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Pronunciation: /sluːs/

Translation of sluice in Spanish:


  • 1 1.1 (barrier) presa (feminine), represa (feminine) (South America/América del Sur)
    Example sentences
    • The sluice gate regulates the volume of water that strikes the wheel, and has to be judged with some care to prevent the mill stones from spinning too fast and vibrating too much.
    • Xiaolangdi, a major reservoir along the notoriously flood-prone river, opened its sluice gate to release extra water from downpours during the past week, the report said.
    • The pent-up waters, controlled by a sluice gate, were directed past the mill wheel, driving the wooden gears, shafts and millstones.
    1.2 (sluicegate) compuerta (feminine) 1.3 (sluiceway) canal (masculine) de desagüe
    Example sentences
    • These rapids range from tame sluiceways to a shoulder-high waterfall.
    • We will have an intersection here the size of a village, twin bridges spanning the banks of the mighty ring road, a centrifuge pulsing cars through sluiceways.
    • The Jordan Valley is a perfect avian sluiceway; for millennia a feathery tide has ridden it, indifferent to the human dramas playing out below.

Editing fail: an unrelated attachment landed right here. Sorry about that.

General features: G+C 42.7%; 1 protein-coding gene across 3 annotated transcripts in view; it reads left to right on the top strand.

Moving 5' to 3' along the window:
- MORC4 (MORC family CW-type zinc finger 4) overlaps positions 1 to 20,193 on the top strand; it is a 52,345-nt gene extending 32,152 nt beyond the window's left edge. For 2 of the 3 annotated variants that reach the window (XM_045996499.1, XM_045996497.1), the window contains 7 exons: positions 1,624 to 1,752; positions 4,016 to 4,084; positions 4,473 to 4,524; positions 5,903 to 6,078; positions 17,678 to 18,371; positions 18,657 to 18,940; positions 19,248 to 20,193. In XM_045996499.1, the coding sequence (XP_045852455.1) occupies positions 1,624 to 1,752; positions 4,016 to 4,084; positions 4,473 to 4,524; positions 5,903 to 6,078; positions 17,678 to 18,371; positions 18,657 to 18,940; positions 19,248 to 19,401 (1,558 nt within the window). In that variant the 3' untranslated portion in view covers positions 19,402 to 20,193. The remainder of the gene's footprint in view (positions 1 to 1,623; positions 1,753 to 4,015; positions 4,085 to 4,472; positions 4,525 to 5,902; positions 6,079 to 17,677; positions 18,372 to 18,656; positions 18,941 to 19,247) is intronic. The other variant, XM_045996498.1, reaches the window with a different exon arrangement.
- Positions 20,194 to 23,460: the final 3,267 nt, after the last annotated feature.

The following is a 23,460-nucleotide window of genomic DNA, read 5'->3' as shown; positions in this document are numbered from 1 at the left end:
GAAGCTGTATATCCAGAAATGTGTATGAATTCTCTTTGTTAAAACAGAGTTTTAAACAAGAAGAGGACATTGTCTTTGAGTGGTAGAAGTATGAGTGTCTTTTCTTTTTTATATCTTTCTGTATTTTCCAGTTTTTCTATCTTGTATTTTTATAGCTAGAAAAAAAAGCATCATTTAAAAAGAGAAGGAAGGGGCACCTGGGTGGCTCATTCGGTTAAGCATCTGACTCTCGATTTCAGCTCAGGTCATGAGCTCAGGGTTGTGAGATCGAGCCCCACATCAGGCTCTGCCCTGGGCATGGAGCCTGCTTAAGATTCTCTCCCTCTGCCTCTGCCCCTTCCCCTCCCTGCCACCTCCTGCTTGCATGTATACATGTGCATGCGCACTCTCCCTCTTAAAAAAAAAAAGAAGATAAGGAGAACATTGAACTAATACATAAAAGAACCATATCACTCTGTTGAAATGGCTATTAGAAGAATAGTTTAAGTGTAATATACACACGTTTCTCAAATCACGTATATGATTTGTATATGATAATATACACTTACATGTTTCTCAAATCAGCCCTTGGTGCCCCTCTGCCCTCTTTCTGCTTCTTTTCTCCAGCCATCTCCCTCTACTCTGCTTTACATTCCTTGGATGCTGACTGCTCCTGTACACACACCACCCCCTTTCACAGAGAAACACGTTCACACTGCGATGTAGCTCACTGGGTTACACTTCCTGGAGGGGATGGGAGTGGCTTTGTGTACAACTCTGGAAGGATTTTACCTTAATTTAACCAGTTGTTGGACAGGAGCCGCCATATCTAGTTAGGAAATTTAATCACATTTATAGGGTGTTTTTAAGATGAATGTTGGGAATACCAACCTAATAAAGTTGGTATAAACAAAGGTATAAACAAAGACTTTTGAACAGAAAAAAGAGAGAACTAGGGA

• 2 (quick wash) (British English/inglés británico) to give sth a sluice (down) lavar or enjuagar* algo con abundante agua

transitive verb/verbo transitivo

  • to sluice sth down/out lavar or enjuagar* algo con abundante agua

intransitive verb/verbo intransitivo

  • correr a raudales

Definition of sluice in:

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Cultural fact of the day

Spain's 1978 Constitution granted areas of competence competencias to each of the autonomous regions it created. It also established that these could be modified by agreements, called estatutos de autonomía or just estatutos, between central government and each of the autonomous regions. The latter do not affect the competencias of central government which controls the army, etc. For example, Navarre, the Basque Country and Catalonia have their own police forces and health services, and collect taxes on behalf of central government. Navarre has its own civil law system, fueros, and can levy taxes which are different to those in the rest of Spain. In 2006, Andalusia, Valencia and Catalonia renegotiated their estatutos. The Catalan Estatut was particularly contentious.